Makaya McCraven is a student of Chicago’s jazz scene, but his rise as one of the genre’s most innovative drummers has brought him into collaboration with players from around the world. He’s involved with Kamasi Washington and the West Coast Get Down in California, the underground New York City scene, and even the psychedelic jazz revolution occurring in London and the UK. McCraven’s vision of jazz is slightly inverted: He takes marathon sessions and chops them up, not unlike a hip-hop producer does. When XL Recordings tapped him to reimagine Gil Scott-Heron’s seminal 2010 album I’m New Here, he used his unique aesthetics to reframe the album as We’re New Again, a staggering world built from the soil of Scott-Heron’s unique vision. “Gil is an exemplary vision of the poignant black artist,” McCraven explains to Apple Music. “I recognized that impact from a young age, later connecting things that I didn't know belonged to him, like ‘The Revolution Will Not Be Televised.’” Instead of hiding behind the gargantuan shadow of Scott-Heron, though, McCraven embraces the challenge. It’s a stellar tribute, but decidedly crafted from Makaya’s perspective, and less of a cover album than a conversation between two powerful black artists. “I just feel very happy to be given the responsibility of work with this material,” he says. “I'm honored.” Here McCraven talks through a few of his favorite tracks from the project.
Special Tribute (Broken Home, Pt. 1) “The ‘Broken Home’ pieces across the entire record are something that particularly stuck out for me. I used samples from when Gil is talking about the women who raised him, and you get a sense of his whole life in a way, too. He goes through some different things about his mother, his grandmother, and just his story. So I felt like that had framed a lot of the record well. The record opens up with a special tribute, which is basically the music or some element of I'm New Here, but backwards.”
I’m New Here “This is a special track. Even the original, which Gil is covering, is quite sparse—there’s this empty feeling in a way. I really wanted to do something different with it. Even as I dug into it, Gil's version is very similar to the original version. So I took a slightly different approach, and I felt like it really brought another light or two to the lyrics, because there are a lot of different emotions there.”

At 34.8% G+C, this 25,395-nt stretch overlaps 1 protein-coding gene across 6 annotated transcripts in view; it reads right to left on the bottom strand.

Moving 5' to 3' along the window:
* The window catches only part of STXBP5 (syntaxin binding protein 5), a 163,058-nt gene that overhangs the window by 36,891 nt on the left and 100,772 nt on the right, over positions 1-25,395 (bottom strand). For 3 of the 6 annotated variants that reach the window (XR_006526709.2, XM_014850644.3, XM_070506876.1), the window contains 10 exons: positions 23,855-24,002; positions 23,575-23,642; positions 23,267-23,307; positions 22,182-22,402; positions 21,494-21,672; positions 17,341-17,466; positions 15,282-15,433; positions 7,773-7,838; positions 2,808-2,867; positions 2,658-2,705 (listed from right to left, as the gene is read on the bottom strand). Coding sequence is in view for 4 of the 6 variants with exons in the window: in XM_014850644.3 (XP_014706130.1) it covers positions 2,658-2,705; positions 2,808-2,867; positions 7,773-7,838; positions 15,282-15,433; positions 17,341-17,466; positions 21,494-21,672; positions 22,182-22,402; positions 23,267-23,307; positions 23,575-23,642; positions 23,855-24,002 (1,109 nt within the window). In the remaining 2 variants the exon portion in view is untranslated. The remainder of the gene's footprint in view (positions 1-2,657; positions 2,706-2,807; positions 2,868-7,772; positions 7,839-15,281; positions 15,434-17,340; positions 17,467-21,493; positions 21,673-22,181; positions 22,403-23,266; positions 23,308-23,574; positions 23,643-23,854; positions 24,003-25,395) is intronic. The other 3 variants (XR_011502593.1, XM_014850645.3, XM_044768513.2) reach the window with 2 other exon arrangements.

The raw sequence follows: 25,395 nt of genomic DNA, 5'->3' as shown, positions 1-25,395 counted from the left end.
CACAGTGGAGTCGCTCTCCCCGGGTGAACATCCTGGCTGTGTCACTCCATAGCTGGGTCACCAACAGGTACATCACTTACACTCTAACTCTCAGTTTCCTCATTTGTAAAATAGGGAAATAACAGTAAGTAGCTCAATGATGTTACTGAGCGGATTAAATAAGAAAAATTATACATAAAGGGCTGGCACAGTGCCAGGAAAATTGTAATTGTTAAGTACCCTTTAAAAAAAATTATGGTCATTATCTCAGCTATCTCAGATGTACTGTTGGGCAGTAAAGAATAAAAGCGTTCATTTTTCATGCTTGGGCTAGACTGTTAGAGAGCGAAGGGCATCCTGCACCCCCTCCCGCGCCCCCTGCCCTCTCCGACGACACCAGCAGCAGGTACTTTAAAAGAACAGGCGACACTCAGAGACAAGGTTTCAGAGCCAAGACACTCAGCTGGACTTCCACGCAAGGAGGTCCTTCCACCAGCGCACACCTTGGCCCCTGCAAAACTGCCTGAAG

Running “‘Running’ was an interesting one to record, at least in terms of sound. The bells are recorded with Ben LaMar Gay, and they’re a kind of church bells—you wear white gloves to play them—and we were doing a session to create some different timbres around the material. From there I chopped up the instruments around the lyrics and the poem. I’ve always really, really loved the poem. I was working a lot with just the stems of Gil's voice, so that was really interesting, too, because I had a wide-open palette to start to try to interpret some of the pieces. Gil called himself a 'bluesologist' in some interviews—there's so much blues in what he does in his legacy of music. And when I was recording with Ben LaMar Gay, we really tried to hone in on those blues elements.”
Lily Scott (Broken Home, Pt. 3) “This is actually sampled from one of my father's records—he's playing a kalimba and there's some percussion. My mom is playing a Hungarian recorder or flute. This is the piece that Gil is speaking about his grandmother, Lily Scott, who helped raise him, in a kind of an homage to the women in his life. This was a nice way for me to personally touch this project. It was an honor for me to inject some of my family’s identity into Gil’s song about his family identity. I like having my own imprint on it.”
I’ll Take Care of You “There were several versions I was working on to try to get this one to come together. The very last touch of this album was just finishing that song. I like to imagine the album playing as a full record. In stints it plays like a narrative more than as a bunch of singles or tracks. But ‘I'll Take Care of You’ is one of the songs I'd describe as more of a stand-alone track. The piano in 'I'll Take Care of You' comes from some outtakes of Gil in the studio playing piano and singing some different songs. I wanted to take his touch on the piano and isolate a bunch of the pieces and spread them out on various pads, kind of like a MPC, and create some progressions with Gil's touch on the piano. That's where the piano and the progressions came from on that track. I also did some more corrective vocal chopping around that one, utilizing pads and the MPC.”
Me and the Devil “This begins with a sample from a track called ‘Allah,’ so that was apropos. This one comes from a Robert Johnson song and also features a blues form. I shifted the form a bit to make the chords reflect themselves in the verses. This one features Jeff Parker on guitar; when this project came up, I immediately thought of Jeff and Ben LaMar Gay. ‘I'll Take Care of You’ has Brandee Younger on harp. ‘Me and the Devil’ came together pretty early on in the process. It was just a really fun one to work on, because I was playing with the band, whipping it up on guitar and using a bassline and a saxophone to carry the song. A lot of the stuff I work on is approached from a variety of angles. It starts from a place of pure creativity, and then I carve away at it after the fact until I can get it to a place that I’m proud of.”